10. J. Atsu Amegashie, 2013. "Sabotage in Contests: An Overview," CESifo Working Paper Series 4422, CESifo Group Munich.

    More about this item

    Keywords

    Contest; Destructive effort; Productive effort; Sabotage; Threshold;

    JEL classification:

    • D72 - Microeconomics - - Analysis of Collective Decision-Making - - - Political Processes: Rent-seeking, Lobbying, Elections, Legislatures, and Voting Behavior

    Statistics

    Access and download statistics

    Corrections

    All material on this site has been provided by the respective publishers and authors. You can help correct errors and omissions. When requesting a correction, please mention this item's handle: RePEc:eee:poleco:v:28:y:2012:i:4:p:461-468. See general information about how to correct material in RePEc.

    For technical questions regarding this item, or to correct its authors, title, abstract, bibliographic or download information, contact: (Dana Niculescu). General contact details of provider: http://www.elsevier.com/locate/inca/505544 .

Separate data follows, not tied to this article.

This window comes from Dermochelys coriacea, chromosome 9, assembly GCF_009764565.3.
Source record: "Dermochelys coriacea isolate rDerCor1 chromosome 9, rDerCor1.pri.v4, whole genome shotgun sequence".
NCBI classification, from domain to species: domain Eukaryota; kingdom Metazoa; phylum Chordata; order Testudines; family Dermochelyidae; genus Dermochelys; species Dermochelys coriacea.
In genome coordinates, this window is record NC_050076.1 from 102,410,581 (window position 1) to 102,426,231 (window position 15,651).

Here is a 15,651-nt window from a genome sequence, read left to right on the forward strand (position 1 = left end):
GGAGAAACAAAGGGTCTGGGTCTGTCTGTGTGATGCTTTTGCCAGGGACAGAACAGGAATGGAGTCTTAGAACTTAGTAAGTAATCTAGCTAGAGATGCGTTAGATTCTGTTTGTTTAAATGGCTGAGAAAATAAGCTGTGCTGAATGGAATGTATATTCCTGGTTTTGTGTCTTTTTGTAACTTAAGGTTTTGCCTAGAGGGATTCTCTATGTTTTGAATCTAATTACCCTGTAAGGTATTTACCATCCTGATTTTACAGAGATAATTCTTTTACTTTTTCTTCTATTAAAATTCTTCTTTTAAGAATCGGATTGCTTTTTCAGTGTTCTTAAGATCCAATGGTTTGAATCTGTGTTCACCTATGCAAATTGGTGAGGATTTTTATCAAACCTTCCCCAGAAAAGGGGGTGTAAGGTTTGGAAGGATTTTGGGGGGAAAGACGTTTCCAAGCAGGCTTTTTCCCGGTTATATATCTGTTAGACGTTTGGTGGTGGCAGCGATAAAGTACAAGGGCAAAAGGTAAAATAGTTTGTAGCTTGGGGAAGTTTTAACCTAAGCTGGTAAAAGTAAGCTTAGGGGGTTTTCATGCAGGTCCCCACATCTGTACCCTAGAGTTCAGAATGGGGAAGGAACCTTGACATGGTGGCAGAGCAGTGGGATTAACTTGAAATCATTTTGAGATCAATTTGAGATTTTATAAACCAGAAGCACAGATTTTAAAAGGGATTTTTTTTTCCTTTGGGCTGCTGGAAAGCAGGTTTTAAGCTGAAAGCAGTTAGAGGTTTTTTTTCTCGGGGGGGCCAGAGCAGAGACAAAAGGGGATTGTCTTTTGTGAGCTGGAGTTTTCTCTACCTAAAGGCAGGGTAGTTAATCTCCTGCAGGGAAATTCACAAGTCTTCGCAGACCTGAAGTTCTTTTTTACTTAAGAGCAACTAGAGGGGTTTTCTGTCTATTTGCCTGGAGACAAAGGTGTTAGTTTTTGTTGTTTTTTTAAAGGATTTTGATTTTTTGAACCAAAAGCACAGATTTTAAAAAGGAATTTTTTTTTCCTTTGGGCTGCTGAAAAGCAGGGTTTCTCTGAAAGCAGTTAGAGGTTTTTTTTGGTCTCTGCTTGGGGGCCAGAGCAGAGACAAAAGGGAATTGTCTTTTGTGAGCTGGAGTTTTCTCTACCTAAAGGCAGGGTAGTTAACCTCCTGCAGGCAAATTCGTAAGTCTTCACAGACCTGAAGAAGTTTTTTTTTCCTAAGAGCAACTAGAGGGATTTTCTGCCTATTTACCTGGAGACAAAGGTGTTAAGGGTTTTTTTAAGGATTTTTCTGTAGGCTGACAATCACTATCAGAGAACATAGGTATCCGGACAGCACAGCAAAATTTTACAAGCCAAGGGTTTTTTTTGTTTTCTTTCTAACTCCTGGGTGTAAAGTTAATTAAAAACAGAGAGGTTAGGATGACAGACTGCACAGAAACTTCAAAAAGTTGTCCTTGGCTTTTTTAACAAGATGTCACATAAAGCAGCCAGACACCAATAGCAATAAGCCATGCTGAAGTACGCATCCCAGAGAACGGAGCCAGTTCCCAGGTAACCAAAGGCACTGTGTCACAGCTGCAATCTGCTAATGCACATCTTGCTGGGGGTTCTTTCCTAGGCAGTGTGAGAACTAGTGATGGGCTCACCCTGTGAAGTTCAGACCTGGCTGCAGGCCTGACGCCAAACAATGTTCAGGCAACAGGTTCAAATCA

If you have authored this item and are not yet registered with RePEc, we encourage you to do it here. This allows to link your profile to this item. It also allows you to accept potential citations to this item that we are uncertain about.

    If CitEc recognized a reference but did not link an item in RePEc to it, you can help with this form .

    If you know of missing items citing this one, you can help us creating those links by adding the relevant references in the same way as above, for each refering item. If you are a registered author of this item, you may also want to check the "citations" tab in your RePEc Author Service profile, as there may be some citations waiting for confirmation.

    Please note that corrections may take a couple of weeks to filter through the various RePEc services.

    IDEAS is a RePEc service hosted by the Research Division of the Federal Reserve Bank of St. Louis . RePEc uses bibliographic data supplied by the respective publishers.